Kansas' New High Risk Insurance Pool To Be Limited
Kansas City, MO – For the many people who have pre-existing conditions and struggle to get health coverage, some relief is supposed to come today. July 1st marks the U.S. Department of Health and Human Services' start-date for new high risk insurance pools. But in Kansas, like many other states (including Missouri), the pool isn't ready yet. And once it is up and running, it's still going to be quite limited. Kansas Insurance Commissioner Sandy Praeger recently spoke with KCUR's Elana Gordon about the situation and what's accounting for the delay.
PRAEGER: Part of the problem is we submitted the application and then we had to wait to get feedback from them [HHS]. So we just got final decisions on what the contract with HHS to get the grant needs to look like. So, we'll get it [the new pool] up and running just as quickly as we can. I mean, it's not going to be a heavy lift because we're using the existing high risk pool benefit manager to run this high risk pool.
GORDON: Who is eligible, though? I mean, what is the role of a high risk pool?
PRAEGER: The high risk pool is designed - our current high risk pool and this new one - is designed for people in the individual market who've been denied coverage or offered coverage at such an expense that it's considered unaffordable. And the idea is to get that coverage to them during this interim period before the exclusion on pre-existing condition kicks in in 2014. So the need for high risk pools will go away in 2014 when health plans have to accept everybody and they can't medically underwrite them because of a health condition.
GORDON: The state already has a high risk pool. What is the difference between that and this [new one]?
PRAEGER: The existing high risk pool does not have limitations on out-of-pocket expense and the new one will. And that means the new one will not be as expensive as the existing one - which is going to be a problem to try to explain to folks [in the existing pool] that they can't be eligible for the new one. The law doesn't allow us to merge the two. We have to keep the funds separate. And the existing pool enrollees - that's considered credible coverage. So they'd have to be without insurance for six months to be eligible for the new pool.
GORDON: So what you're saying is, people who are in the current pool aren't eligible for the new pool?
PRAEGER: That's correct. And they'll have to continue paying higher out-of-pocket expense than folks that will be eligible in the new pool. And, you know, they're going to argue that it's unfair. And I would agree with them. But it was the intent of the law that it [the new pool] would be for new people. It was to try to get new people in.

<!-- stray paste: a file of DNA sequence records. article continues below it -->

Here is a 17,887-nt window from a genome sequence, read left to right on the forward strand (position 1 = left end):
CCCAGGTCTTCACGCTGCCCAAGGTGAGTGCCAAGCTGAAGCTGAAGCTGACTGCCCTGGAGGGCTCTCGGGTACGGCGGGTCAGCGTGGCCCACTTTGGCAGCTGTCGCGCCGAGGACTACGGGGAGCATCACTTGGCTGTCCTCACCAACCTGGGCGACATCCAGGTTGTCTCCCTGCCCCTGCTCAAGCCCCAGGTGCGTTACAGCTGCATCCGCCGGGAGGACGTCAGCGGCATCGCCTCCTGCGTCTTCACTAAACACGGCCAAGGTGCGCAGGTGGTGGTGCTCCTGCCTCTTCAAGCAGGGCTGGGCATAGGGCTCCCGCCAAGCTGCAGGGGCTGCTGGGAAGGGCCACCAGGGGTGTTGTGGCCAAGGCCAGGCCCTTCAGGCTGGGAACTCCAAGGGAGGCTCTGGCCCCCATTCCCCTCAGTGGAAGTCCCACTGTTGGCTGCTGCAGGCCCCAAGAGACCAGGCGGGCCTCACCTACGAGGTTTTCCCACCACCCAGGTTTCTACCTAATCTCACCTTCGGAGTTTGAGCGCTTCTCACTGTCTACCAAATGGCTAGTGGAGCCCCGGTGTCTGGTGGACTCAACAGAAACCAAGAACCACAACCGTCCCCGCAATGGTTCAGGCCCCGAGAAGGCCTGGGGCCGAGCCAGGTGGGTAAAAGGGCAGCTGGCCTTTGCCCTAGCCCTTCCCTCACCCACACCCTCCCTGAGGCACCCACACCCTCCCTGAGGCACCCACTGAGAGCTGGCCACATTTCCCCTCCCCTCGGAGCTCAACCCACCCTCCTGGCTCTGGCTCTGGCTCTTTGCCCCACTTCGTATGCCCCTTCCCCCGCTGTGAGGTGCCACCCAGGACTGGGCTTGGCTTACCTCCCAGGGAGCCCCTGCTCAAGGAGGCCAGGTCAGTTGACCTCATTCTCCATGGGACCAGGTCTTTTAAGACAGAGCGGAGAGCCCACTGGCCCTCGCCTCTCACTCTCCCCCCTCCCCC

GORDON: Are there a lot of Kansans that are in that situation where they have a pre-existing condition and it's difficult to get insurance?
PRAEGER: We have somewhere between 1600 and 1800 - it fluctuates but it's been fairly constant - in our existing high risk pool. We've been allocated $36 million to cover the cost of the new high risk pool. And so HHS has estimated, based probably on our current enrollment, that this is potentially enough money to cover those folks that are out there. But it's hard to know exactly.
GORDON: There was a recent Families USA Report that estimated about one in four Kansans do have a pre-existing condition.
PRAEGER: Yes, right.
GORDON: So, in theory, what kind of capacity is there in this new type of pool if it is cheaper, and people perhaps may not have enrolled in the current high risk pool because of those expenses? What if a lot of people apply?
PRAEGER: Well, that's a concern. And, we're going to limit enrollment on a month-to-month basis of 25 new enrollees a month - just to manage and make sure that we don't just have a flood of enrollees early on that essentially ties up the money and then we have to essentially shut it off.
GORDON: So, if 30 people were to apply this month, is it kind of a first come first serve? How do you prioritize?
PRAEGER: Yeah, it'll partly be based on first come first serve. We've also put in place some presumptive eligibility guidelines. Meaning that if somebody applies that's had a heart attack, cancer, you know, diabetes - there's a list of I think about thirty-something conditions - those people would get priority over somebody with a less serious and less expensive health condition. People are eligible for this high risk pool if they've been offered coverage at just 100% of the average in the market place, unlike our existing high risk pool where it's about 128%. The idea is that when you go out in the market and you're quoted a price, we have a threshold that says if that price in the market goes over a certain amount - so you're offered a more expensive premium than the average person in the market place - than that's an eligibility threshold. And that average cost in the market is less in this new pool than it is for our existing pool. So, there is going to be more demand.
GORDON: But there's going to be limited space.
PRAEGER: But there's limited space, limited dollars. That's right.
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